originally published July 28, 2009
A little girl is shot on a city sidewalk. While she clings to life, police arrest the alleged shooter. The public begins to learn about his inevitable record: many arrests, currently under state supervision, but nevertheless free to engage in a street feud where he shoots not only his intended victim but the five-year old girl.
Since the shooter is only 17, the agency that was supposed to be monitoring him, the Department of Juvenile Services, comes under fire. The agency’s top man, Donald DeVore questions—apparently for the first time—the high-tech system that was being used to monitor the juvenile’s whereabouts. But later he defends his agency. In a quote to the Baltimore Sun, he says, “Do I think that we need to be concerned that juvenile offenders are not being held accountable? No. They are being held accountable.”
The Baltimore Sun doesn’t agree. “[This case] suggests serious problems with how the criminal justice system deals with violent juvenile offenders; there’s got to be a better way,” the editors say. Of course, they don’t tell us what that better way is.
And neither can anybody else. Let’s take State’s Attorney Patricia Jessamy, for example, whose spokesperson Margaret T. Burns provided this observation to the Sun: “The state has an archaic system in which we operate under the misimpression that everyone under 18 can be rehabilitated for repeatedly committing violent crimes. We must find a way to provide rehabilitation, but also accountability and punishment.”
Yet as recently as last November Burns could not explain to city gun analysts why a juvenile who was on bail for armed robbery in adult court had been arrested three more times on juvenile charges without prosecutors doing anything to revoke his bail and take him off the street.
And then the finale to the tragic event: the General Assembly will be holding hearings in the fall to take a look at the Department of Juvenile Services and how it conducts business. This is the “do something” response that’s unlikely to do much of anything except fluff up some political profiles.
The pattern repeats itself with each shooting or death of an innocent. Whether the victim is a little girl, a young boy delivering grapefruits to a neighbor, a soldier home on leave, a college student back on break, or a former city councilman stopping by a night club to borrow a corkscrew—the tragedies keep on coming. These are followed by revelations about those who shoot them, how many times they have been in trouble, and how little has been done to stop them, all leading to the perception that the criminal justice system is “broken.”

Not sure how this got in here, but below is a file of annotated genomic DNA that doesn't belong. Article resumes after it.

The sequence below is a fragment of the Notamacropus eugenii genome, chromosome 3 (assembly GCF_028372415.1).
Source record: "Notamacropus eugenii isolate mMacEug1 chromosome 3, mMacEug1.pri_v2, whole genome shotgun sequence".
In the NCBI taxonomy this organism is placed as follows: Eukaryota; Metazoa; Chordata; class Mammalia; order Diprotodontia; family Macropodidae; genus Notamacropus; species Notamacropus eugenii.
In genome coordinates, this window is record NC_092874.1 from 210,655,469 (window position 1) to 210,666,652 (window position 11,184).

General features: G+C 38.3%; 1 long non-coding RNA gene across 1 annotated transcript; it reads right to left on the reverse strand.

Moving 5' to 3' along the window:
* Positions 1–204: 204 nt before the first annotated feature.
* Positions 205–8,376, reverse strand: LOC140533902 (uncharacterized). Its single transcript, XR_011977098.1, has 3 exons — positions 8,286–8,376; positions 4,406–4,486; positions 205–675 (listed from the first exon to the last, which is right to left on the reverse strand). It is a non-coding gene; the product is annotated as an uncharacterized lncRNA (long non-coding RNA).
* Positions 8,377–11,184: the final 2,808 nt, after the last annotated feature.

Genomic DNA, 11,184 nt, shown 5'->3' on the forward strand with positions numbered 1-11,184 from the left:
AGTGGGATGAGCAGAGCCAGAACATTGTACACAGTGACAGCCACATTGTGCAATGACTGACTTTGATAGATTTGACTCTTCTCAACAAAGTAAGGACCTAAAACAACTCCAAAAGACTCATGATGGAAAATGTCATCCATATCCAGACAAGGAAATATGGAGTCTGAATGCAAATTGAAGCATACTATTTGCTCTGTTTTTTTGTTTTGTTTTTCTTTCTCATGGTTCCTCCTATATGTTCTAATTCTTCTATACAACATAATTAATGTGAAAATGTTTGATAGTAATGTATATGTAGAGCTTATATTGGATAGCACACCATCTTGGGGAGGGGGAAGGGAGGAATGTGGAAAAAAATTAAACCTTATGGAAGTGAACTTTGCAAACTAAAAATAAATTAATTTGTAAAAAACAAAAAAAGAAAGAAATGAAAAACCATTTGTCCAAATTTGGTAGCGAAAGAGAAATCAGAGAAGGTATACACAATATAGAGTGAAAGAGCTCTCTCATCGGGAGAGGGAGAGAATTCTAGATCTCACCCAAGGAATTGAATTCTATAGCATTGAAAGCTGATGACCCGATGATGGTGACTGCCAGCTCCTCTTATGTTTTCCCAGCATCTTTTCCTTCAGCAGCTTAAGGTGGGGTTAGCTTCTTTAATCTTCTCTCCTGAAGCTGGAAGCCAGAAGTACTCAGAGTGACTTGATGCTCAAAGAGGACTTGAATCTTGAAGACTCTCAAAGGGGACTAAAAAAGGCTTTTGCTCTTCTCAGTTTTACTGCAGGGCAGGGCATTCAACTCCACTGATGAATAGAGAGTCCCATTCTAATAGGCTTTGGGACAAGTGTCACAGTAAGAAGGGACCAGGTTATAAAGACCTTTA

The newspaper calls for change, without offering specifics. City and state leaders, elected and unelected, bewail and bemoan and call for action, for “something” to be done. Agency heads go on the defensive. A government that calls itself “transparent,” as the O’Malley administration does, suddenly isn’t so transparent, locking out the record of the shooter even to those who should have access. Sometimes, “something” is done—a new law or a new program, implemented without any real idea of whether it will have any effect, the illusion of a response to the tragedy.
And then we go through it all again. And again.
Do we ever really find out whether the tragedy was something that could have been predicted and prevented? Whether there was a single human mistake or a systemic failure, or neither? Do we know whether or not the agency under fire had been working diligently on the issues that have come into public view? And most importantly, do we ever find out if the “solution” or solutions, if any, are effective in any way?
No. We move on. The media, the politicians, the citizens. Until the next time.
If we are going to stop this pattern, this cycle of tragedy and reaction, we must have knowledge. We must constantly identify, study and evaluate what the problems are and how we are attempting to solve them. An effective criminal justice system begins with research and reflection, not reaction.
Do we have such a system? I will discuss that issue next time.